If you have made the sometimes difficult decision to close or end your business, you may next wonder how to go about closing the business correctly. The U.S. Small Business Administration (SBA) provides some useful direction for the dissolution of a business.
It is important to first keep in mind that unless the business is a sole proprietorship, there may be other parties it is necessary to consult before the determination to close the business can be made. Any discussions will need to take place according to the company's articles of organization, taking into account the business form for the company. When following the guidelines established by the articles of organization for dissolving the business, it is important to carefully document any decision that is made and maintain careful records throughout the process.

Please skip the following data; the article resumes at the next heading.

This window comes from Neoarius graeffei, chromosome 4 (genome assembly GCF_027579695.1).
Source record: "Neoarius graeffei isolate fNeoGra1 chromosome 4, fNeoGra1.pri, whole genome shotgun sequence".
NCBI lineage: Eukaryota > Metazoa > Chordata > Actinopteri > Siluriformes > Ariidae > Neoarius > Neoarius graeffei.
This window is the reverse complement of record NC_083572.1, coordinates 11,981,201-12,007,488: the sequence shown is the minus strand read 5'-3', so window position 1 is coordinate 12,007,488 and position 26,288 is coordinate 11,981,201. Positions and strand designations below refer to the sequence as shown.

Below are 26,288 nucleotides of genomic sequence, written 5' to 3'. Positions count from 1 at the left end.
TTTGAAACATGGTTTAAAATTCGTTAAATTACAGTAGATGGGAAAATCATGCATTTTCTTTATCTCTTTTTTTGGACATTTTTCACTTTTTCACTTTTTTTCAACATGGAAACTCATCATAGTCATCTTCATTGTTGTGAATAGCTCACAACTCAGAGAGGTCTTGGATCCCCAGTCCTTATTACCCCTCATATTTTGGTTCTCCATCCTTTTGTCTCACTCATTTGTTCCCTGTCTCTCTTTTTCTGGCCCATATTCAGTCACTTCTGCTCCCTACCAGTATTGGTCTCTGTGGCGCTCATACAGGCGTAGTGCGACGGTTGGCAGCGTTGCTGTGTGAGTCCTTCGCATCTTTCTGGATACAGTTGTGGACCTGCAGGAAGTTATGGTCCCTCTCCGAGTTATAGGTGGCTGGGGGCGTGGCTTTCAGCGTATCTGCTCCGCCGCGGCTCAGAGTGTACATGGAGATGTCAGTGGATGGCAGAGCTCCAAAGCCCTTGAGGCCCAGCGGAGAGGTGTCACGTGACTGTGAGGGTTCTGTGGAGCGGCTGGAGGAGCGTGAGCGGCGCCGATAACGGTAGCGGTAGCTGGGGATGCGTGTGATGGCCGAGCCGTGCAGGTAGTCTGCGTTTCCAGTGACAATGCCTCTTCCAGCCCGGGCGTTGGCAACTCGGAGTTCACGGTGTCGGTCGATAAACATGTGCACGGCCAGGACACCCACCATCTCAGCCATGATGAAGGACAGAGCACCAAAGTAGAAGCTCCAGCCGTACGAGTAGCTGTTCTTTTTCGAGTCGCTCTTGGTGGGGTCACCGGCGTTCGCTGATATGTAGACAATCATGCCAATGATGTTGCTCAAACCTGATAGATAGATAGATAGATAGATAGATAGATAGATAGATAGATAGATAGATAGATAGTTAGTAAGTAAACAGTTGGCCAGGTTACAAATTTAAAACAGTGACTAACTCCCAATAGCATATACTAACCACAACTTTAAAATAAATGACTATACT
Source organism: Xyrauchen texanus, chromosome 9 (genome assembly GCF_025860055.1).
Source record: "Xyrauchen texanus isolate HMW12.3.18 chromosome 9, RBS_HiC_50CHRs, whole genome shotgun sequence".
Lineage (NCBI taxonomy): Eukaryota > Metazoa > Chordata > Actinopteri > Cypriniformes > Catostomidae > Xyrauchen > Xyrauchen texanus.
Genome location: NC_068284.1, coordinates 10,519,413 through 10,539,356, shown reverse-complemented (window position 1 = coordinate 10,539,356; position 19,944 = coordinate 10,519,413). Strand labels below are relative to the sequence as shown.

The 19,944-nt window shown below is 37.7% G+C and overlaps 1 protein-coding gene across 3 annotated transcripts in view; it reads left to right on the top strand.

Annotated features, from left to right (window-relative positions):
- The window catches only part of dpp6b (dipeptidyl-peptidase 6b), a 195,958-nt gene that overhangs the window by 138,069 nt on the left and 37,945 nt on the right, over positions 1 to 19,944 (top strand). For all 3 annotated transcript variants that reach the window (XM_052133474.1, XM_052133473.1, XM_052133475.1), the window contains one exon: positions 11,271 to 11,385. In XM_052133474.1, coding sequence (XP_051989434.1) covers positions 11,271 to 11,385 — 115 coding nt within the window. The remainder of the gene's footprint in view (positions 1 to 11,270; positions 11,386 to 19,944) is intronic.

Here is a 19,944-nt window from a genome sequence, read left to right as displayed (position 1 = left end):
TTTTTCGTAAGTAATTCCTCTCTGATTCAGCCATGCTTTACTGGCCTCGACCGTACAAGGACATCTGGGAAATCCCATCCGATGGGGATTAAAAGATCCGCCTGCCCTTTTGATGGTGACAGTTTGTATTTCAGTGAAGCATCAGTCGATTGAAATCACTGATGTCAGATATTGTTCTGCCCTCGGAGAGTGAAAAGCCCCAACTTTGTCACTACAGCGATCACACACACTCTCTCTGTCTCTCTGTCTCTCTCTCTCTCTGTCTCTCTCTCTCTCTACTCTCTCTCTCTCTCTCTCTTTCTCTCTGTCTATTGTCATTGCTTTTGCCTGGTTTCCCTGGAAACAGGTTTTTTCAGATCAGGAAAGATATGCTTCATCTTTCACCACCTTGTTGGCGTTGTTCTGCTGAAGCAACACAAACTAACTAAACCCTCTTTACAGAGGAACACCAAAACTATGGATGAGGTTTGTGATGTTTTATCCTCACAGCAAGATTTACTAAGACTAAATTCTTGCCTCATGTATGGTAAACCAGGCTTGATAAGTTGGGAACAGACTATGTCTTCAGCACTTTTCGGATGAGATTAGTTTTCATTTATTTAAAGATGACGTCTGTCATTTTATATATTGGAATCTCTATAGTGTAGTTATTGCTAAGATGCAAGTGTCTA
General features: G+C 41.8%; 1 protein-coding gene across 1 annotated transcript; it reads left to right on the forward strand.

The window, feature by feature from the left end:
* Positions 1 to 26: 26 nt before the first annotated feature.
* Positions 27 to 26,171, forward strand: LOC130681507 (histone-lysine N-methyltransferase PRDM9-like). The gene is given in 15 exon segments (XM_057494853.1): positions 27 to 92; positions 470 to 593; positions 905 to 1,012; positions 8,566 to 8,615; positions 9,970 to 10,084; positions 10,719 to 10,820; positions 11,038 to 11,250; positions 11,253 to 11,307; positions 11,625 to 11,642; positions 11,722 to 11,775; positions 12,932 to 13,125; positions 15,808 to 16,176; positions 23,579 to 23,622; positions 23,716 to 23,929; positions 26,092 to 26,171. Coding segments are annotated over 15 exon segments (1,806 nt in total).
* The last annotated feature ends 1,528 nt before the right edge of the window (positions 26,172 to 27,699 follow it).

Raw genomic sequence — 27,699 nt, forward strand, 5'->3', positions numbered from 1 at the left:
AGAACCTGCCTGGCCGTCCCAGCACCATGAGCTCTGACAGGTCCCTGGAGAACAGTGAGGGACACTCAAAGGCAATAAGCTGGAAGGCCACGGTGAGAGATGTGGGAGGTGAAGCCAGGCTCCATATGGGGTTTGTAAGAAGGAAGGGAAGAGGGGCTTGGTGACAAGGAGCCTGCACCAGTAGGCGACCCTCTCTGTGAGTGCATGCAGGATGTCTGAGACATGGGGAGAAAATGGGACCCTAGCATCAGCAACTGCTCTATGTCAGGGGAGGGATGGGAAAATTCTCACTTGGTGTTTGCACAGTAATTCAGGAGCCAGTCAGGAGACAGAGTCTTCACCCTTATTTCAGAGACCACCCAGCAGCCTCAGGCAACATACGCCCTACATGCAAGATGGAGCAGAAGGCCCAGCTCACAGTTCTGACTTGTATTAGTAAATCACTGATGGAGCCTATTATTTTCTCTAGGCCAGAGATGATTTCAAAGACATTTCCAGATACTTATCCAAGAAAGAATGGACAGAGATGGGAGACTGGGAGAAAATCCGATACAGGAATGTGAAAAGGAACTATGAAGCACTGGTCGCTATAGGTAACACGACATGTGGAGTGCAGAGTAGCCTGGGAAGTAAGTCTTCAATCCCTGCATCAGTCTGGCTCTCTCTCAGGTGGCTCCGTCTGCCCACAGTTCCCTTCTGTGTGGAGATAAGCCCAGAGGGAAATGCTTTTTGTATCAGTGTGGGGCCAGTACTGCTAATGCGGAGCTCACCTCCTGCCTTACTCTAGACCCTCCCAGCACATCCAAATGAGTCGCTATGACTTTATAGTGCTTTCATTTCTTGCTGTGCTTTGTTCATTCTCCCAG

The SBA recommends that when closing a business, the business owners obtain professional advice, as there are a variety of important implications, including tax implications, which must be considered when properly dissolving a business. Along those lines, it is important to legally dissolve the company, otherwise certain liabilities may continue for the company and individuals associated with the company. This is especially important for LLC and corporate business forms but may also be an important consideration for sole proprietorships and partnerships as well.
Other important considerations, including, but not limited to, employees and important tax concerns should also be properly addressed during the process of dissolving a business. Any creditors should also be contacted and informed of the closure. Just as it is important to have a strong knowledge of the process when forming a business, it is equally important to have a clear understanding, and guidance, of how to properly dissolve a business.
Source: U.S. Small Business Administration, "Steps to Closing a Business," Accessed Dec. 8, 2014